• state or local-governmental institutions,
  • NGOs or other non-profit organisations,
  • churches or
  • private individuals.

Other large-scale policy initiatives

Other large-scale policy initiatives and programmes regarding participation are not common. In some towns, town-level self-governments (school student councils at town level) [városi diákönkormányzatok (hereinafter referred to as VDÖK)] were established which provides the opportunity for young people to articulate their opinion towards decision-makers at the town level. The VDÖKs operate well at only a small number of towns, at most places they do not exist. They do not have unified funding rules.

Although these programmes hold on the national level, they are not attractive for many youngsters. Programmes mentioned in sub-chapter 5.8 Raising political awareness among young people, such as:

  • Parliamentary Youth Day,
  • Parliamentary tutorial,
  • Mint-a-Parliament.

Partnerships between formal educational institutions and youth organisations

As far as we know there is no legal framework for the creation of partnerships between formal education institutions and youth organisations. The Erasmus+ programme provides funding for cross-sectoral projects, but the implementation of certain projects depends on the following factors:

  • the openness, motivation,
  • the financial means of schools, and
  • the teachers' workload.

For this kind of cooperation, Tempus Public Foundation had a call for applications in 2020. [Capacity building (kapacitásfejlesztés) projects in the youth field of Erasmus+]

Initiatives to support civic education of youth by the civil society

There are and there have been initiatives to support civic education of young people through civil society. A good example is the Foundation for Democratic Youth [Demokratikus Ifjúságért Alapítvány (hereinafter referred to as DIA)], which has been running programmes to promote the active participation of young people for 15 years, for example using the methodology of democratic debates. More than 100 000 young people and 1 000 teachers and youth workers participated in the programmes of this organisation. (Youth Policy Review p. 40)

Financial support and national level programmes

There is no detailed information on financial support for these programmes. There is also no detailed information on programmes at national level that establish or support educational projects for the development of civic and social competence.

Quality assurance/quality guidelines for non-formal learning

Uniform national principles and guidelines for the recognition of informal and non-formal learning outcomes are currently being developed in Hungary.

Between 15 November 2011 and 30 November 2015 the Hungarian Qualifications Framework [Magyar Képesítési Keretrendszer (hereinafter referred to as MKKR in Hungarian)] was developed as part of the TÁMOP-3.1.8 project titled as 'Overall quality development in public education' (TÁMOP-3.1.8 Átfogó minőségfejlesztés a közoktatásban). A government regulation in 2012 accepted the new, learning-outcome based MKKR. The aim of MKKR (Magyar Képesítési Keretrendszer) is to systematise the different levels and forms of education and training in a unified framework, such as the knowledge and competencies gained through non-formal and informal learning. In the evaluation system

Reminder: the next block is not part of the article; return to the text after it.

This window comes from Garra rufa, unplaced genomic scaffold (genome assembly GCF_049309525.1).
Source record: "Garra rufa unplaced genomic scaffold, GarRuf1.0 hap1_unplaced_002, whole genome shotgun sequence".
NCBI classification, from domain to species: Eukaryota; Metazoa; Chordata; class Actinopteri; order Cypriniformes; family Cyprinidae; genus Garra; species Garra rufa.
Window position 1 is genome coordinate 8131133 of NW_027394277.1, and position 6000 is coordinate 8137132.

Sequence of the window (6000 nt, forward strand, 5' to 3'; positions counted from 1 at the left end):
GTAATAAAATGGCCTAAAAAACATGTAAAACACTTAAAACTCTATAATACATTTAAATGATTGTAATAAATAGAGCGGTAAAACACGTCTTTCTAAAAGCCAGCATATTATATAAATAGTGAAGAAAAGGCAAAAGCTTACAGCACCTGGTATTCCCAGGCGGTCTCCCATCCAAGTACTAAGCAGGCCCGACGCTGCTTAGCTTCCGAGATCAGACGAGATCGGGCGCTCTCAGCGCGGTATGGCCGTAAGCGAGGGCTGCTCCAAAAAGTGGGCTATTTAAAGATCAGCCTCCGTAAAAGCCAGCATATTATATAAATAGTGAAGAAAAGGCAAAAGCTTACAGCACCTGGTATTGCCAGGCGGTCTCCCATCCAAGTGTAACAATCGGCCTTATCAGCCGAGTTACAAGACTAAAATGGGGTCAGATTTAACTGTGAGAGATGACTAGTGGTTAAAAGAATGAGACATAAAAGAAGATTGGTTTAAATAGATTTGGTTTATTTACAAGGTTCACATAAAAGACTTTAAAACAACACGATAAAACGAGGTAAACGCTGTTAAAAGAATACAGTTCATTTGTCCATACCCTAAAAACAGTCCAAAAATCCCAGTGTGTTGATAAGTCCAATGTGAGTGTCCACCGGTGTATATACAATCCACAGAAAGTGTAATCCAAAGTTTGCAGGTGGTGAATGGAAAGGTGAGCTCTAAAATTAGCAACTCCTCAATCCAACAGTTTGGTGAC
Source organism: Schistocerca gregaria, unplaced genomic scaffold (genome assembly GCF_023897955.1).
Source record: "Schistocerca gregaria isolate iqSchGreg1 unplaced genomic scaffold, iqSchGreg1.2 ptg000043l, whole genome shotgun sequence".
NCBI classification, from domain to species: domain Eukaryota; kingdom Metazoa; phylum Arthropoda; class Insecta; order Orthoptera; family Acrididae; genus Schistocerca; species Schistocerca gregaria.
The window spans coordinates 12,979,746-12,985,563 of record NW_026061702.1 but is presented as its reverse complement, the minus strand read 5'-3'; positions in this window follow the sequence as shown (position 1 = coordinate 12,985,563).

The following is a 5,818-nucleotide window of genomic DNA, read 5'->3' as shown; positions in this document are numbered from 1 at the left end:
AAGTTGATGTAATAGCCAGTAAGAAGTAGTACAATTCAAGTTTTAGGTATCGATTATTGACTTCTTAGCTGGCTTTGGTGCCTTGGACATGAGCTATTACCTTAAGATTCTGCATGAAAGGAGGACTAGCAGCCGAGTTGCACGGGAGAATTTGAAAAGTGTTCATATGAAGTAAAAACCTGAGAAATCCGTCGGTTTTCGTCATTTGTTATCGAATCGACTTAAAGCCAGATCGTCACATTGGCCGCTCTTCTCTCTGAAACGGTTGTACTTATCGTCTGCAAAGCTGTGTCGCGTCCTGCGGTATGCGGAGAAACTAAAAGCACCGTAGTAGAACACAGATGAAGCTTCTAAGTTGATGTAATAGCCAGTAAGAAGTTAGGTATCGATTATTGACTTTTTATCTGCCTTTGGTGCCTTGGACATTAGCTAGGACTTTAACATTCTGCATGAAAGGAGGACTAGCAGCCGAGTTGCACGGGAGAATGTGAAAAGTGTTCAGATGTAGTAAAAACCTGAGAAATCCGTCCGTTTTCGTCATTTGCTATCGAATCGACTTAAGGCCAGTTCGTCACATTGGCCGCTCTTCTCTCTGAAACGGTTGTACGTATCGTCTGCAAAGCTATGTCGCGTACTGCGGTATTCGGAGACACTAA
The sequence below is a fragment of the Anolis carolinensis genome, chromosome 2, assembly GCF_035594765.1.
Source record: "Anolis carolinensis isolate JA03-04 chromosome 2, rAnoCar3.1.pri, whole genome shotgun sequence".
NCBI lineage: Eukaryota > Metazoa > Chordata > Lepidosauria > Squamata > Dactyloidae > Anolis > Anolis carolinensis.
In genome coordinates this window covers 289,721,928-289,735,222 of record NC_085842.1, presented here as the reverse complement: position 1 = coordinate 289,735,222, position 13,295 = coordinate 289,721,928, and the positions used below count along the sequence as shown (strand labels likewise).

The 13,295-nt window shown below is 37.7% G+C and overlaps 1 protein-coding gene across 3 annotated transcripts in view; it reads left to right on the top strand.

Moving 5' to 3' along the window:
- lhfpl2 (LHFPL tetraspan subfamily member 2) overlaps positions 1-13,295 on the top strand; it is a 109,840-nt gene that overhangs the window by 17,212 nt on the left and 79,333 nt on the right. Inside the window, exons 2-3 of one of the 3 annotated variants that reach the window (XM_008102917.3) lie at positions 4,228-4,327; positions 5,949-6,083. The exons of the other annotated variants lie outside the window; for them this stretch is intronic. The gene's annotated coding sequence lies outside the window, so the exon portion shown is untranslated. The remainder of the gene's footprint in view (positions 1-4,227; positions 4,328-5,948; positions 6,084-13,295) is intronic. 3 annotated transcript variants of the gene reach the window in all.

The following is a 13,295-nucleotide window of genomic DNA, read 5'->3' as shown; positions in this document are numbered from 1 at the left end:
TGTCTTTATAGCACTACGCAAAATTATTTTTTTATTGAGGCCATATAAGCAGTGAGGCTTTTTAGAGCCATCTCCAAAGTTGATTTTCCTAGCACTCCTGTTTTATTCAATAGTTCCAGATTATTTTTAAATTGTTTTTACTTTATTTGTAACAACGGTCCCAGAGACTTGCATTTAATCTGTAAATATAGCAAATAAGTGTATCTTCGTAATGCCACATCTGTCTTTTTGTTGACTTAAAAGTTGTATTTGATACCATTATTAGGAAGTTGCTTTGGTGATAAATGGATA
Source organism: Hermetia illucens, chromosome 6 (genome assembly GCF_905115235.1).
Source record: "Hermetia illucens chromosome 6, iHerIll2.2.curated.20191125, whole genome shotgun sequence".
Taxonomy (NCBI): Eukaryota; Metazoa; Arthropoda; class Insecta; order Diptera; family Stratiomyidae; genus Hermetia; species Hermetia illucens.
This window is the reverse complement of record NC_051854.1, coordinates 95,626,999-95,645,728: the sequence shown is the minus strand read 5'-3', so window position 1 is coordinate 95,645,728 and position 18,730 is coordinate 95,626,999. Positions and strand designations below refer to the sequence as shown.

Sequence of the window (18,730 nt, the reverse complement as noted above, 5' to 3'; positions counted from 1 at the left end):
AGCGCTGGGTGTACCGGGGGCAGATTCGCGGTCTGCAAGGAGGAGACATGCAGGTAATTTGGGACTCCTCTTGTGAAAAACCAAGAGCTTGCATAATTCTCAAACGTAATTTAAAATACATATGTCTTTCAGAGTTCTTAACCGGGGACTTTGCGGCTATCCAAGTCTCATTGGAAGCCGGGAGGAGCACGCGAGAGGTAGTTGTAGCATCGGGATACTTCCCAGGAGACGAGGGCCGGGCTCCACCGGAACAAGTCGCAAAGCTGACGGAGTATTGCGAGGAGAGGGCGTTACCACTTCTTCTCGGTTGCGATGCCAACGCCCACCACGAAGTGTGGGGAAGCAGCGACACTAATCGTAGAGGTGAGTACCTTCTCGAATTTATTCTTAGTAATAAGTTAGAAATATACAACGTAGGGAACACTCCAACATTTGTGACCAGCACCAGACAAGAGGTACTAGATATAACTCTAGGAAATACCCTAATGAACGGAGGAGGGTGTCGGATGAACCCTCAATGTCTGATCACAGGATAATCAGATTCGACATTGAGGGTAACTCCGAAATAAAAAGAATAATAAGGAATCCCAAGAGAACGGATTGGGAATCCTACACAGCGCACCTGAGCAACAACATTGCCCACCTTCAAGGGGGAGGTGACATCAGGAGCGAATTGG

• knowledge,
  • skills,
  • autonomy,
  • responsibility and
  • attitude descriptors are important aspects which all have 4 layers.

We do not have information yet on how MKKR is implemented in projects of non-formal learning. We do not have information on mechanisms, indicators and outcomes. All in all, it is generally true that the evaluation of such projects/trainings are based on the monitoring aspects of the relevant grant system/grant operator.

Educators' support

Several textbooks on social and civic knowledge have been published. Usually, manuals and accompanying pedagogical material are available on the websites of various NGOs and schools. In addition, there are other framework curriculum materials for teachers on the internet. But they do not reach a wide range of educators.

Youth experts (special helpers, teachers, policy-makers, researchers) sometimes have the opportunity to participate in various events on different youth-related topics. A smaller number of these events are organised by the state.

In recent years there have also been several initiatives by non-governmental organisations, such as

There are some organisations that (under certain circumstances) organise courses on debating culture (for example, DIA), but they do not reach a wide mass of young people.

The different Erasmus+ actions also provide opportunities for educators to support the development of civic competences, although teachers' participation depends on individual motivation.

According to the Government's regulation  [277/1997. (XII.22.) Korm. rendelet a pedagógus - továbbképzésről, a pedagógus - szakvizsgáról, valamint a továbbképzésben résztvevők juttatásairól és kedvezményeiről] as a general rule, it is mandatory for teachers to participate in pedagogical professional trainings and pass an examination (pedagógus szakvizsga). The aim of these is to renew, expand and develop the knowledge and skills that are needed to deal with children and students.

Among these, there are a few trainings that deal with school community service or raising awareness of rights or include human rights, democratic values as part of its subjects. These trainings are mainly for etchics teachers, moreover teachers with interest in civic education. Universities (szakirányú továbbképzés)  and Parliament (pedagógus továbbképzés) have the possibility to organise such trainings.